What I Drank in Poland, Besides Vodka

I recently got back from a trip to Poland where I met kind people, saw beautiful architecture, and ate more carbs than any one person should in a week. And what else? I drank wine. (And beer. And vodka. And sparkling water. Why no still?!) I didn't know what to expect from wine in Poland. Did it even exist? Would it be hard to find? I found the answers to those questions and a whole lot more. Fix yourself a plate of pierogi and dive into the Polish wine scene with me!
Learn more about Central European wines.

Do They Even Have Wine?

This was my biggest question traveling to Poland. Honestly the Google results were not promising. In Tarnow, I didn't find much beyond bulk off-dry and sweet wines. In Krakow however, I pinpointed two stellar wine destinations that function as both shops and bars: BARaWINO and Krakowski Standard.

BARaWINO
Located in the trendy Kazimierz district, this is a small, casual wine bar/shop with friendly staff, a nice variety of wine, and small snacks. It sort of feels like it could be in any major city from Paris to NYC. The most notable difference is the presence of Polish wine on the menu. I highly recommend spending time in Kazimierz, learning about its Jewish history, and then grabbing a glass of wine at this spot.


Krakowski Standard
Hidden between the rows of stalls at Stary Kleparz, you will find one of my favorite wine gems on Earth. After circling the produce stands a few times I finally found this little spot. Thankfully the search was worth it.

Inside, a very nice and knowledgeable woman greeted me with a glass of Austrian Gr√ľner Veltliner. She explained all of the bottles in their small selection to me and helped me select a few to purchase. They specialize in natural wines with the majority coming from Poland, Austria, and Hungary. It was one of the best parts of my trip.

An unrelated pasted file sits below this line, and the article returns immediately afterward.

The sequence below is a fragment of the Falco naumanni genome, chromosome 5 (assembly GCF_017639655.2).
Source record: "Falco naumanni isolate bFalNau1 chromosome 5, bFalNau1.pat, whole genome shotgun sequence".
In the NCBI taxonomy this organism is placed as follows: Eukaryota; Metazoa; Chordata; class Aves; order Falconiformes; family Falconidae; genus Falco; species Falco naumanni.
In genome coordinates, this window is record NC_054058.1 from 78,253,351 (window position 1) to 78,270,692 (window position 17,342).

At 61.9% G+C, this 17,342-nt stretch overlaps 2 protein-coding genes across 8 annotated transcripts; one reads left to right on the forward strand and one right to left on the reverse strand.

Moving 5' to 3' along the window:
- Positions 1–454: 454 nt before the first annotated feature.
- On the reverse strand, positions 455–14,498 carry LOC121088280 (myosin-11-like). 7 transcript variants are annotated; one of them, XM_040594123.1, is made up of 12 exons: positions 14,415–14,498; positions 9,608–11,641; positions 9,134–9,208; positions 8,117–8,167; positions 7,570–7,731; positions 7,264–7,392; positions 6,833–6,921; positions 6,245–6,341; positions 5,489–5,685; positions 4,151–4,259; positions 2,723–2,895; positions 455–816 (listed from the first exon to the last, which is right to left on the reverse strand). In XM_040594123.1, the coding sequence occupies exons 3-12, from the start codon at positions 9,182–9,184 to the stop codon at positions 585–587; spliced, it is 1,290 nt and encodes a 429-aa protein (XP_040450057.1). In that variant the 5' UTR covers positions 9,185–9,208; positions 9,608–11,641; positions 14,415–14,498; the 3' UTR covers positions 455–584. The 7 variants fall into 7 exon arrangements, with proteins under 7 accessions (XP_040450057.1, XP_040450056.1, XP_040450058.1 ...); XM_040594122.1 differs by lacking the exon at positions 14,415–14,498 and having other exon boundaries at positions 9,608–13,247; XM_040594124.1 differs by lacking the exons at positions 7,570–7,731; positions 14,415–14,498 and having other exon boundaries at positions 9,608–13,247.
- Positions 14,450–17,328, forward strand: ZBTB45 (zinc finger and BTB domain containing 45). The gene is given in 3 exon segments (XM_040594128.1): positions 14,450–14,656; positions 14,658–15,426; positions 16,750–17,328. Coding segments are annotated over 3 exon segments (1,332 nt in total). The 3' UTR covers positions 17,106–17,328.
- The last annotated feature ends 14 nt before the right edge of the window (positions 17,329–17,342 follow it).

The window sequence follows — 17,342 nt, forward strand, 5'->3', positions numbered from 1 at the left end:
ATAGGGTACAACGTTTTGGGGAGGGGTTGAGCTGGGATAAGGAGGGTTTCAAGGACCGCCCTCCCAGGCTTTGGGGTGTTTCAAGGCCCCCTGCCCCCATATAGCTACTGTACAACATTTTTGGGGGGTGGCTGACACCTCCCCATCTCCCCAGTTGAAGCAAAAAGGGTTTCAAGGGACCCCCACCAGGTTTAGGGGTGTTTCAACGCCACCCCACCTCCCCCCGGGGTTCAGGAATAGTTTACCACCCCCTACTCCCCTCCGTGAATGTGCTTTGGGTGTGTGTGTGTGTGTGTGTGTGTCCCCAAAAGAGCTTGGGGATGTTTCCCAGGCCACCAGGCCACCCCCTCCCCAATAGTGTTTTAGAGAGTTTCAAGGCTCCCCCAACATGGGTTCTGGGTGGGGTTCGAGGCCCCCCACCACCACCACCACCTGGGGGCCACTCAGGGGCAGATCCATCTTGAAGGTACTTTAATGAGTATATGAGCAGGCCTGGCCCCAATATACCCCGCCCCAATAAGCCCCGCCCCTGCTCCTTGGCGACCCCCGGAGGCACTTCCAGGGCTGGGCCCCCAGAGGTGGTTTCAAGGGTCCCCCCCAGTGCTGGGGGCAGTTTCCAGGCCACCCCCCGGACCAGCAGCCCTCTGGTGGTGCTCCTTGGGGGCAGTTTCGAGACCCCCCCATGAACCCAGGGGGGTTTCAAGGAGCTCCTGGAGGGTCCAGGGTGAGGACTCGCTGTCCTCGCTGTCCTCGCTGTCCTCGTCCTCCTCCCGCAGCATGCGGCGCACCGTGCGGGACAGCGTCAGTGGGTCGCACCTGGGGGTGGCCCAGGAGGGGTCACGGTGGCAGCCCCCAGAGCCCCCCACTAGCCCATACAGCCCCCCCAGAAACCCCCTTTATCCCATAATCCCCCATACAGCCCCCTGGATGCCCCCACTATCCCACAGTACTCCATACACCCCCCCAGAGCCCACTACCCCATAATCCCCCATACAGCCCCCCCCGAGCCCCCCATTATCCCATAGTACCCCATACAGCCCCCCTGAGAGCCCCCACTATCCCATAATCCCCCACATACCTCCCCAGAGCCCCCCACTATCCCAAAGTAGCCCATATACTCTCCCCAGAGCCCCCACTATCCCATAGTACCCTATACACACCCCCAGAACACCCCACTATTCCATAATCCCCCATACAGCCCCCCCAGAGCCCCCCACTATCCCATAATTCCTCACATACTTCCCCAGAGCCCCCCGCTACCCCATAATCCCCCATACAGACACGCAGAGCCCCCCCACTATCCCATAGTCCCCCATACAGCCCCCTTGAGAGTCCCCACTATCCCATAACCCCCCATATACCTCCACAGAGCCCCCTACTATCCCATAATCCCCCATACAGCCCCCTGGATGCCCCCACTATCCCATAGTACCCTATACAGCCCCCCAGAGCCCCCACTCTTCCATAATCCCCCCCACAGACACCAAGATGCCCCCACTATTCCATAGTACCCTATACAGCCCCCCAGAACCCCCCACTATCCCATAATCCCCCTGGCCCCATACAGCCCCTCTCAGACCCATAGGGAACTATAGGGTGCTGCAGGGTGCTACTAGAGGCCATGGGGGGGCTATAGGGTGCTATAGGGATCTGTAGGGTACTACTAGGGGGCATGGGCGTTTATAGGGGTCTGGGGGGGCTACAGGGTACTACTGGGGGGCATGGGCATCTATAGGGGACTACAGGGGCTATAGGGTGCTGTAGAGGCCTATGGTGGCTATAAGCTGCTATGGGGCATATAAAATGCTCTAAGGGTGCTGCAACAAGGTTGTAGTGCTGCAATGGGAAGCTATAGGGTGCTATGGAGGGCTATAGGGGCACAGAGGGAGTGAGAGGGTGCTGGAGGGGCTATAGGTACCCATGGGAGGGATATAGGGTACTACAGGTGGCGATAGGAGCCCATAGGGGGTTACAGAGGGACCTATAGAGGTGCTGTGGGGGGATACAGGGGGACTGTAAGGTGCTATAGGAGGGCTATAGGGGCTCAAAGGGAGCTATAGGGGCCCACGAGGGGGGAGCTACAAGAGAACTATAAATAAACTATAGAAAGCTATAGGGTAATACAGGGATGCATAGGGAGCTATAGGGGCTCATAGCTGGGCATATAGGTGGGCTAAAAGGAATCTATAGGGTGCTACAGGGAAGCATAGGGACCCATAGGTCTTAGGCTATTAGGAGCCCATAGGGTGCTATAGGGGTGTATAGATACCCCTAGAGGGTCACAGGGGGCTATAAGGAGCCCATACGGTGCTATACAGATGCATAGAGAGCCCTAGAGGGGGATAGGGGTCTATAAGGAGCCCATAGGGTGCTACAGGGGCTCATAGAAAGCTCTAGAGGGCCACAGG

What Did the Wine Taste Like Though?

Honestly, pretty good! Overall the Polish wines I tried were a touch off-dry. While I enjoy this style, I know it isn't for everyone so please keep this in mind if you have the chance to try Polish wines. I also tried a few wines from neighboring Hungary because I love them and Krakow has a decent selection.

Winnica Turnau Solaris: Poland
BARaWINO
A new grape for me! Solaris is technically a hybrid but the EU approved its Vitis vinifera status. This wine was crisp and fresh with a touch of residual sugar. Flavors included lemon custard, fresh sweet apples, and applesauce. I think it would make a nice aperitif!

Dom Bliskowice Wino Biale Polwytrawne Pet-Nat: Poland
Krakowski Standard
The woman at the wine shop told me that this is the first Polish pet-nat—pretty cool! Unfortunately the bottle I got lacked any p√©tillance entirely but it was still tasty wine. (No surprise: pet-nat is a huge risk!) Made from another new-to-me grape, Hibernal, this wine was a huge basket of multi-colored apples at various points of ripeness. It had a touch of residual sugar and ended with a big burst of sweet lemonade.

Diznoko Dry Furmint: Hungary
BARaWINO
I straight-up love Furmint. Why don't we all drink it more often?! This wine seemed quite dry after the Polish Solaris. Crisp and distinct, its flavors included yellow apple peel, crunchy new apples, pears, and salt. Perfect for poolside.

Meggyes - Istenhegy Tokaji Harslevelu Felszaraz 2013: Hungary
Krakowski Standard
I know two things about this wine: there's like zero information about it online and it is freaking delicious. The label is below if anyone can read it. The woman working at Krakowski Standard called it their "baby" and said they personally found it. Obviously I purchased a bottle after hearing that! It had a touch of sweetness, electric acidity, and flavors of peach, apricot, almond, ginger, and sultana. I will dream about it forever.

Hegyi-Kalo Szeptember 7 2015: Hungary
Krakowski Standard
I was able to find a little bit of information about this wine online, and I believe its grapes are Kekfrankos and Turan. No matter what the grapes are, you're going to want to try this. It is a perfumed, bright, earthy red with flavors of crunchy red fruits, big juicy cherries, and fresh plums. Its high acidity and low tannin beg for a quick chill.


Interested in more wine travel? Here are my guides to Paris, Reims, and NYC.

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